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Booker stood in front of the door to the safehouse he’d been sent the address of – just the address and the note We’ll be waiting. It was a mid-century building on the outskirts of a Danish town in the middle of Jutland, close enough to amenities but remote enough for the team to be anonymous. He fisted his hands nervously on the strap of his dufflebag – just essentials, really, he’d left most of his belongings back at his Goussainville house – and tried to summon the courage to knock. Would Quynh be fine with the dogs? Madame Fluffy needed her medication twice a day, and you needed to remember that Georgie was blind on the left and tended to snap if he was startled on that side.

Would Booker still have a place on the team? Copley, then Copley’s replacement, had taken over the technology side of things Booker had tended to keep his hands on, keeping the accounts, forging identities and so on. Booker had barely kept up with technology – oh, sure, he was on the internet and everything, but he’d spent all his time caring for dogs and keeping the property standing, rather than researching new surveillance technology or weaponry. Besides, there was Nile now – he hadn’t been around to see how she had integrated into the team, and he wasn’t sure if she’d filled the space he left or carved out her own niche with the others.

And yet – the time had come. He’d been asked and he’d come; Quynh had promised to message him updates about the dogs (once she understood phones, that is). He couldn’t bury himself in Goussainville forever – not when he was still, deep down, a soldier; not when he heard about injustices and disasters and knew he could be helping, could be the person who made the difference.

That was perhaps the biggest difference of all – that Booker found himself excited, genuinely hopeful, at the prospect. Not just looking at missions as a way to distract himself from endless, wearying grief, hope for success balanced against a niggling voice that said maybe this time he would be killed and this time, please god, he wouldn’t come back.

Marisol leaned comfortingly against his thigh and he lifted his hand to knock. The speed at which the door was flung open made him realise the others must have been on the other side, waiting for him to knock, but his momentary embarrassment was washed away in the welcome – first Andy and Nile, then Nicky and Joe pulling him in for a rough hug or slapping his shoulders, all talking at once with the kind of buzzy cheer that comes from excitement. Dinner was on the stove, would he like a drink – oh, sorry, was his still drinking, or would he prefer coffee? His room was down here, here, let me take your bag….

It was overwhelming and soothed the nervous places inside him and he felt his shoulders relaxing. The best part, the part that made him feel like he’d really come home to his family, was when they showed him the spaces they’d set up for Marisol – a soft old rug in the living area for her to lie on, and a proper wicker doggy bed in his bedroom. (Not that she’d actually sleep anywhere but on Booker’s bed, but it was a nice thought.) A pet door had been installed in the door that led to the fully fenced back garden, and Nile proudly showed him the shelves in the pantry she’d stocked with three different kinds of dog biscuits, the shelf in the fridge with top-quality chopped meat, and a basket with pig ears, rawhide bones and tough toys.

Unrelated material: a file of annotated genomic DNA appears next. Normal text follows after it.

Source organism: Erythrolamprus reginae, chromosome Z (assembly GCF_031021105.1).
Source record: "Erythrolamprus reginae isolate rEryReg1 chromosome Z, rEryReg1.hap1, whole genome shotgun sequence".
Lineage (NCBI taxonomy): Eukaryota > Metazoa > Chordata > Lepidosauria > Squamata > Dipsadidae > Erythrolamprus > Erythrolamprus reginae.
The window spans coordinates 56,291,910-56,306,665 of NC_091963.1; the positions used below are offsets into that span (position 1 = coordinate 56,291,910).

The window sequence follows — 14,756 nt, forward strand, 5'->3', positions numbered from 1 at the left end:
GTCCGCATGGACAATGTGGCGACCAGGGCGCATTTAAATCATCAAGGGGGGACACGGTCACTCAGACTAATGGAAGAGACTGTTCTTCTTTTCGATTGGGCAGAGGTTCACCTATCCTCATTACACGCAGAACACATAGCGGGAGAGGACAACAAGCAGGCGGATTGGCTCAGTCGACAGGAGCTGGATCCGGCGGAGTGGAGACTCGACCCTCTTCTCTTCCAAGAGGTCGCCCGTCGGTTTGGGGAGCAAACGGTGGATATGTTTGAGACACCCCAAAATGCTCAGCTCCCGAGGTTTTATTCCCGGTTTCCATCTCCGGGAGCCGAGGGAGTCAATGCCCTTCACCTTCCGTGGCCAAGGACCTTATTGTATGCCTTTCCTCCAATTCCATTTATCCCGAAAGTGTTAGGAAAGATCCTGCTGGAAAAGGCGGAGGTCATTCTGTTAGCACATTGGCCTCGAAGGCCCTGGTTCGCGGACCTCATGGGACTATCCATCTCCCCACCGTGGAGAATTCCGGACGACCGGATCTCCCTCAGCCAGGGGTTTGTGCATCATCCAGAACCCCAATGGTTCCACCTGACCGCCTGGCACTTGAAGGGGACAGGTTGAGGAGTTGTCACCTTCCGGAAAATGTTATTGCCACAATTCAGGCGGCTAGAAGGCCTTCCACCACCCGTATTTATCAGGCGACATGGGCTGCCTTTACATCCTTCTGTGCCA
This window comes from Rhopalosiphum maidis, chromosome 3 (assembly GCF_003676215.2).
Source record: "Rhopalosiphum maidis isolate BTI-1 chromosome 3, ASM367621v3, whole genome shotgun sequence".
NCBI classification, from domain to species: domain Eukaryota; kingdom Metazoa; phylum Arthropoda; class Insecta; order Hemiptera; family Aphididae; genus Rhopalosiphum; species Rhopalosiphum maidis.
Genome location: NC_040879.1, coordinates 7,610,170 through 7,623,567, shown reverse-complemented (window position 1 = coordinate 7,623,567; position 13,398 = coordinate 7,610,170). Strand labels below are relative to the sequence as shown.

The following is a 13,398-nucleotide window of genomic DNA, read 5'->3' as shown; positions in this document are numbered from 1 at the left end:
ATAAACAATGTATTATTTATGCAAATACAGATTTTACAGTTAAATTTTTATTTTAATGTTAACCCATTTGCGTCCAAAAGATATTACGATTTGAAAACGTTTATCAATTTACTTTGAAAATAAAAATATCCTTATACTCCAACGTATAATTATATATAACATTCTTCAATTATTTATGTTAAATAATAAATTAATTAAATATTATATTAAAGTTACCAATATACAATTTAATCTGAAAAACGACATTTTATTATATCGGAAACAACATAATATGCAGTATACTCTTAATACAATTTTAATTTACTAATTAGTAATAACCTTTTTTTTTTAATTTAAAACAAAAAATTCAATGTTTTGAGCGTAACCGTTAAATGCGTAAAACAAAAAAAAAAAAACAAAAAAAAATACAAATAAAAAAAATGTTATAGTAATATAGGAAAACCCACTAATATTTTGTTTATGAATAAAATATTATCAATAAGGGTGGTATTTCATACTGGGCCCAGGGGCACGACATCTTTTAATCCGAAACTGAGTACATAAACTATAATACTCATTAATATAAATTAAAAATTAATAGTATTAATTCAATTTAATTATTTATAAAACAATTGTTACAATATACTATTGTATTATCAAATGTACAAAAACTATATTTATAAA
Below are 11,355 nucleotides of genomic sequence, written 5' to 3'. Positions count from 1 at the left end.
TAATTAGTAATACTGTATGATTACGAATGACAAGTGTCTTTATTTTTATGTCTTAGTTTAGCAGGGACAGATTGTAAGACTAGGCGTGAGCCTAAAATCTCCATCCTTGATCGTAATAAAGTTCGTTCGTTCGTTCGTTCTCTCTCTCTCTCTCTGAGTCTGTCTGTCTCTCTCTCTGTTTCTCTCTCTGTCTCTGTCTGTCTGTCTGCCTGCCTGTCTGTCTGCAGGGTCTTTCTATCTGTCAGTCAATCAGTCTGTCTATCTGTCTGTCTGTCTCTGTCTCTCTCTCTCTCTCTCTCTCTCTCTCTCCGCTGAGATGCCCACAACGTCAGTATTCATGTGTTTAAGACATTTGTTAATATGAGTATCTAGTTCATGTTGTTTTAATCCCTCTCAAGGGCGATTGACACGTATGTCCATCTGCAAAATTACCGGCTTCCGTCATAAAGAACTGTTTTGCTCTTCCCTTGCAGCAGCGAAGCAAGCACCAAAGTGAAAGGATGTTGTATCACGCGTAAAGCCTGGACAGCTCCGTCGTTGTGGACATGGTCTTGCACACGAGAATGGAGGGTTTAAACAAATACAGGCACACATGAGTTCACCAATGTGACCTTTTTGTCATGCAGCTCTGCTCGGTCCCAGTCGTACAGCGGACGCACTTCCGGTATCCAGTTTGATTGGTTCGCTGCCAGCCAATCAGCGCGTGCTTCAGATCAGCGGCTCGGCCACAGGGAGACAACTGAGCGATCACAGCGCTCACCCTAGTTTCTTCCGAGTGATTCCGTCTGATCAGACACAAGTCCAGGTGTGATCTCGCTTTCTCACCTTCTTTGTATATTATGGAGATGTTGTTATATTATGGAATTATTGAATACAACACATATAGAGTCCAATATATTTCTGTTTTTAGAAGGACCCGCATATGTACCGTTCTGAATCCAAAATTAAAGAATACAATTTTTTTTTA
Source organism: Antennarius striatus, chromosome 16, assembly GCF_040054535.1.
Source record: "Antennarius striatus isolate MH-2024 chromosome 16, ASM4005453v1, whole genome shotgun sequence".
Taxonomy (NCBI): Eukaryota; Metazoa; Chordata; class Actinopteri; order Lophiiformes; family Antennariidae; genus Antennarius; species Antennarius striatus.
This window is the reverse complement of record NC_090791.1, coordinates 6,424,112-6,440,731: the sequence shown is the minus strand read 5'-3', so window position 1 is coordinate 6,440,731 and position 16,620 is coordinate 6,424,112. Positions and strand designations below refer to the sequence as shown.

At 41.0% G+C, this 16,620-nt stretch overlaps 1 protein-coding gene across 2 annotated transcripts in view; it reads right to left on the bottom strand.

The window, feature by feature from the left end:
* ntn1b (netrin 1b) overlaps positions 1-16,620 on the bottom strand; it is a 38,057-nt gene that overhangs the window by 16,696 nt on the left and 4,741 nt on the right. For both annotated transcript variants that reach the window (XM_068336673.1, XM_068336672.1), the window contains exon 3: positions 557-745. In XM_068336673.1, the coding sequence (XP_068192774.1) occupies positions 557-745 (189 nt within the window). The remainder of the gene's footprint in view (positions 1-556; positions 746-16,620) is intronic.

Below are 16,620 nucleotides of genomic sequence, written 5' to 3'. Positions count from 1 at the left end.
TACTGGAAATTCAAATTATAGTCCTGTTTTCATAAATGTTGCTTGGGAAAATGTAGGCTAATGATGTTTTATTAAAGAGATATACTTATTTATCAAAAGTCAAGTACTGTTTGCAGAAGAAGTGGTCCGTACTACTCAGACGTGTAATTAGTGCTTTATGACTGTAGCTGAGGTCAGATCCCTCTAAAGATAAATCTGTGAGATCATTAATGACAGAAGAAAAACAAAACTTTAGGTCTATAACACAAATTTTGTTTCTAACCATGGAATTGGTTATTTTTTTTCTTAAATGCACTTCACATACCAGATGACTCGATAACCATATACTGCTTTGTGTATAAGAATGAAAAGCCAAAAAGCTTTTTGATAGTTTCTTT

Over the years the team had, of course, looked after animals here and there – Nicky and Joe tended to let themselves be adopted by cats, and Andy always looked cheerful when they stopped somewhere with horses. But, it was never anything too long term – especially once airplanes meant modern travel overseas so easy, it was impossible to settle anywhere long enough to keep a pet. This whole-hearted embracing of Marisol, understanding the role she played in Booker’s life now – that was something that made Booker’s eyes prickle with hot, grateful tears, made him feel like this was home.

The thing that really cemented it for him was the packet of papers that waited for Marisol. There was one for him – a set of passports, ID cards and so on. Then another just for Marisol – a variety of certificates and cards giving her official status as a companion animal, a service dog, an emotional support animal, a trained search-and-rescue dog – and with suitable vests where necessary. There were also forged papers for quarantine facilities in several countries with a hand-written note that more could be obtained where required. It was everything he needed to bring Marisol with him wherever he went, to keep her by his side.

His family understood.


Marisol took to her new life like a duck to water. She already knew the others, of course, from their visits to the old church, but she hung back for a few days, sticking close to Booker, assessing. At Goussainville she’d been, literally, the top dog, always at Booker’s heels, taking it on herself to keep the rest of the pack in line.